Richard O’Connor comes across like a whiz-kid in a vegetable store, passionate about the hydroponic grow system business he is incubating.
Called Mobile Farming Systems, O’Connor as CEO and an investment team are sowing the seeds of a new agriculture technology company that focuses on two types of hydroponic grow systems for fruits, vegetables, flowers and herbs:
• A grow system that can be built in mobile shipping containers, pods or bumper-pull-type box trailers.
The plug-and-play units, some capable of producing yields that equate to 1-acre of farmland, could be sold to government, business and private entities for shipment to disaster sites, impoverished and barren areas, military sites, schools or commercial growing centers.
Equipped with water and carbon-dioxide tanks, grow containers, air conditioning, fans to simulate wind and lights to mimic night, they are being designed to produce food year-round, regardless of climate.
A computer system regulates the water, air, temperature and pH levels, keep temperatures at prime growing conditions and sends out an alert if the levels go awry.
• The VegBuddy, a patio-sized system for home gardeners. It, along with nutrient-pack seedlings, could be sold through at retail outlets, and through infomercials.
“This company will be the ‘Geek Squad’ of hydroponics,” O’Connor said. “This is a company I will keep.”
An Orange County entrepreneur, O’Connor lays claim to taking Rawlings Golf public in 1992, and in 2002 being one of four to start a venture that became Mail.com. In 2010, Mail.com sold the e-mail portion of its assets to Germany’s United Internet Group. The deal was reported to be in the range of $50 million to $100 million.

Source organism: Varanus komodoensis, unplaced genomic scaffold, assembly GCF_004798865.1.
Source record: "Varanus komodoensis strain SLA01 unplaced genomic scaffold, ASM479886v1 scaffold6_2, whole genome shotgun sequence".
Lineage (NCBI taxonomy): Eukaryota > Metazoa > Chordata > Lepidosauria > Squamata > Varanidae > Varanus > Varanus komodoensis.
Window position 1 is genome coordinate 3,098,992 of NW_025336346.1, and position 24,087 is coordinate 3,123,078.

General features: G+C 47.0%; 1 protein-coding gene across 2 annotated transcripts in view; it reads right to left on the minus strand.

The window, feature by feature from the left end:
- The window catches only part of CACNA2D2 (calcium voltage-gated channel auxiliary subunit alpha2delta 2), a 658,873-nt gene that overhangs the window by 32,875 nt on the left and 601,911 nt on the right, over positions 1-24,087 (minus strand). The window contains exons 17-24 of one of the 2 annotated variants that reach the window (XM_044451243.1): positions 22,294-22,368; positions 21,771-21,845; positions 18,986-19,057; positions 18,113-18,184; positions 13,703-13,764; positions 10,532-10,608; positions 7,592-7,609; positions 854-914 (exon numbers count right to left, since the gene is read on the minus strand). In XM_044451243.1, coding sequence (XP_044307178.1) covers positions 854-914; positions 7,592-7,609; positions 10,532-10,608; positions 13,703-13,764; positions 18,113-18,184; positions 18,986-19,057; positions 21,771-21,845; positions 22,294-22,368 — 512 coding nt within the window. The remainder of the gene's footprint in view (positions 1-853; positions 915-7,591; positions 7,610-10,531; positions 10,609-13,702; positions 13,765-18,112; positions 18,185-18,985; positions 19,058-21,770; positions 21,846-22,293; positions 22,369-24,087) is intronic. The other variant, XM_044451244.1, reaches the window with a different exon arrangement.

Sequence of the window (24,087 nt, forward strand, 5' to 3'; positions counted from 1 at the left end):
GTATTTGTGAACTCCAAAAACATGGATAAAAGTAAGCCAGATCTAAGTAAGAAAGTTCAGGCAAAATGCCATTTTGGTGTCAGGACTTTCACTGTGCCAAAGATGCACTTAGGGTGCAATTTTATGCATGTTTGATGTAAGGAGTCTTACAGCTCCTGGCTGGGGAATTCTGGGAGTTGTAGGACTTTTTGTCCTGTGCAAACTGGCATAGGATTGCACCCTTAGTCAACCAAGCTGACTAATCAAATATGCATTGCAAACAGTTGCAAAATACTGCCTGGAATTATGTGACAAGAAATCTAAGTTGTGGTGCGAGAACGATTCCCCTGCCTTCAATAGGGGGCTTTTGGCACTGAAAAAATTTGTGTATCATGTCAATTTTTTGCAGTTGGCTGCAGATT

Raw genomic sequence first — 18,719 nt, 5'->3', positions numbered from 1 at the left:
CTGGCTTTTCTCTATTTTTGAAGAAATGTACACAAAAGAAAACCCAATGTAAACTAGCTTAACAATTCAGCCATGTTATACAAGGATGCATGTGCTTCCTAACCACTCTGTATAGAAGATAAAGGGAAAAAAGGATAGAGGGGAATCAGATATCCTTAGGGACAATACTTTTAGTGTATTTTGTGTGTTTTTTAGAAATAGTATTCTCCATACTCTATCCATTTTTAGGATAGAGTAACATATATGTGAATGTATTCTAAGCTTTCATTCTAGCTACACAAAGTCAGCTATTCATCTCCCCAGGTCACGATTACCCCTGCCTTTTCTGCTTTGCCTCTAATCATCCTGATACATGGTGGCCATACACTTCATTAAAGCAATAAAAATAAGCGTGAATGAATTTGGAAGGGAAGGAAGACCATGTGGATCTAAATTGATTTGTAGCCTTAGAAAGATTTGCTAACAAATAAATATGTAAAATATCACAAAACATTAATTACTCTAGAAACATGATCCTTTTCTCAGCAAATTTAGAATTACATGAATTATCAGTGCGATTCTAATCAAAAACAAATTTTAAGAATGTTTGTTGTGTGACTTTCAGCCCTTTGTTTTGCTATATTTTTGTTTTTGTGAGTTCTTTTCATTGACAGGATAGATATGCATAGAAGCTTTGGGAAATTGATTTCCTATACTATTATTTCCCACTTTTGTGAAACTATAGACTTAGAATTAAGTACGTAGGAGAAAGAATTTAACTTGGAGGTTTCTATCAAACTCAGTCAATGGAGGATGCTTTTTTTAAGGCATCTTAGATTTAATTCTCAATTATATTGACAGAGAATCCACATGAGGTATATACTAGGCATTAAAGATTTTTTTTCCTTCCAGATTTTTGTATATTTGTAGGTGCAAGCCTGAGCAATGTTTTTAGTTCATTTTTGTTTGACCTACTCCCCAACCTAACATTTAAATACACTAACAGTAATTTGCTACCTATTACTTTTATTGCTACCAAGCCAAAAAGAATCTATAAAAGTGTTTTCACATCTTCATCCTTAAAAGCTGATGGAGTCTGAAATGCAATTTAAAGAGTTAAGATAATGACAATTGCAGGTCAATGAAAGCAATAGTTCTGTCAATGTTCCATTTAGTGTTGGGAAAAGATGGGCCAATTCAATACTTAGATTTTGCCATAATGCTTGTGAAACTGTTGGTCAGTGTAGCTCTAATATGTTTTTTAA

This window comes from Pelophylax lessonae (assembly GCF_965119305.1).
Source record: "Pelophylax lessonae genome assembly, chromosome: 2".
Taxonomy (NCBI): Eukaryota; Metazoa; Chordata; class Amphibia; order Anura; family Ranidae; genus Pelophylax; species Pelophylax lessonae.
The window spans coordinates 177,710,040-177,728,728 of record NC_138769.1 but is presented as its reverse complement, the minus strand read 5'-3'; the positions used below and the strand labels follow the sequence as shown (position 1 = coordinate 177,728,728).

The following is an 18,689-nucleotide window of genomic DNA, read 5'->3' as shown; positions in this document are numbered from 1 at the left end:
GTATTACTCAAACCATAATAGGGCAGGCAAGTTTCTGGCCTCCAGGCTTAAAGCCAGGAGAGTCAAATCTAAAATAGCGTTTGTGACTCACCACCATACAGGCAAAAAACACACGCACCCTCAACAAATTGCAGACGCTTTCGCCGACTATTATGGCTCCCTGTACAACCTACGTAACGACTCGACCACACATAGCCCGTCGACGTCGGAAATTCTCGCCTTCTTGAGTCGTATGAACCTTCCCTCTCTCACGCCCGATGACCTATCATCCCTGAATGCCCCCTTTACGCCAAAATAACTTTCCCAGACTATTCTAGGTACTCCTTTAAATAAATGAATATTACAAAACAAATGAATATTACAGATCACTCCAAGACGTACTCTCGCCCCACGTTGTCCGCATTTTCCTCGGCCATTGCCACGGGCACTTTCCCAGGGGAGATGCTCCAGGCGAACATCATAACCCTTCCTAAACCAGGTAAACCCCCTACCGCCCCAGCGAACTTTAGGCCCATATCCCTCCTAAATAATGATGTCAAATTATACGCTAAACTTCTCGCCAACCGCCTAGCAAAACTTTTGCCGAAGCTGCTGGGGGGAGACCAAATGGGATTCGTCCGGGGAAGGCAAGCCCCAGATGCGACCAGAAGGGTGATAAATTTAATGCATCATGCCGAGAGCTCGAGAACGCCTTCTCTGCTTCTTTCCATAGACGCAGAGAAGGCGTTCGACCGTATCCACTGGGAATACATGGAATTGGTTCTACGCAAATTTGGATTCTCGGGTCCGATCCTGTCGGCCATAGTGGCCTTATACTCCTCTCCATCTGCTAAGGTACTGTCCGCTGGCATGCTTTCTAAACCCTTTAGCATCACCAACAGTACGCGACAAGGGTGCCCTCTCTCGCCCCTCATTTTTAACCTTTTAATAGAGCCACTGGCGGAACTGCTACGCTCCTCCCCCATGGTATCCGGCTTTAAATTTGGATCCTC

“This is more than a business,” O’Connor said. “Every deal I did before, I looked at the bottom line — what’s in it for me. I never got emotionally attached. This is different. This is about helping the world on a local, regional and global basis.”
With Richard Probst as company president and some $250,000 in seed money, O’Connor said a 20,000-square-foot facility has already been set up in Azusa. It is capable of making 10 advanced mobile grow units per week.
Recently, O’Conner scoped out sites in the east valley for a corporate headquarters, hydroponic farmers market and a showroom.
Plans are taking shape with Denise DuBarry Hay, founder and president of the direct response marketing firm Kaswit, to create infomercials for VegBuddy.com
“I’m all about finding ways to bring organic food to the table in a cost-effective way,” said DuBarry Hay. “It’s a cool concept, and product. Who doesn’t want an herb garden in the backyard? This way, you can have herbs, and an assortment of vegetables, and you know where it came from: No pesticides, no junk.”
And Mobile Farming System signed a deal with Los Angeles-based Phototron Holdings Inc., to develop prototypes for the VegBuddy. It plans to get its nutrient packs from Phototron, as well.
A company that spent over $60,000 in R&D at the Controlled Environment Agriculture Center of the University of Arizona on its grow system technology, Phototron has been featured on the Martha Stewart Show.
O’Connor, now raising $500,000 for an official launch, is pleased with the progress.
“If it starts good, it ends good,” he said. “It’s been an awesome experience, so far.”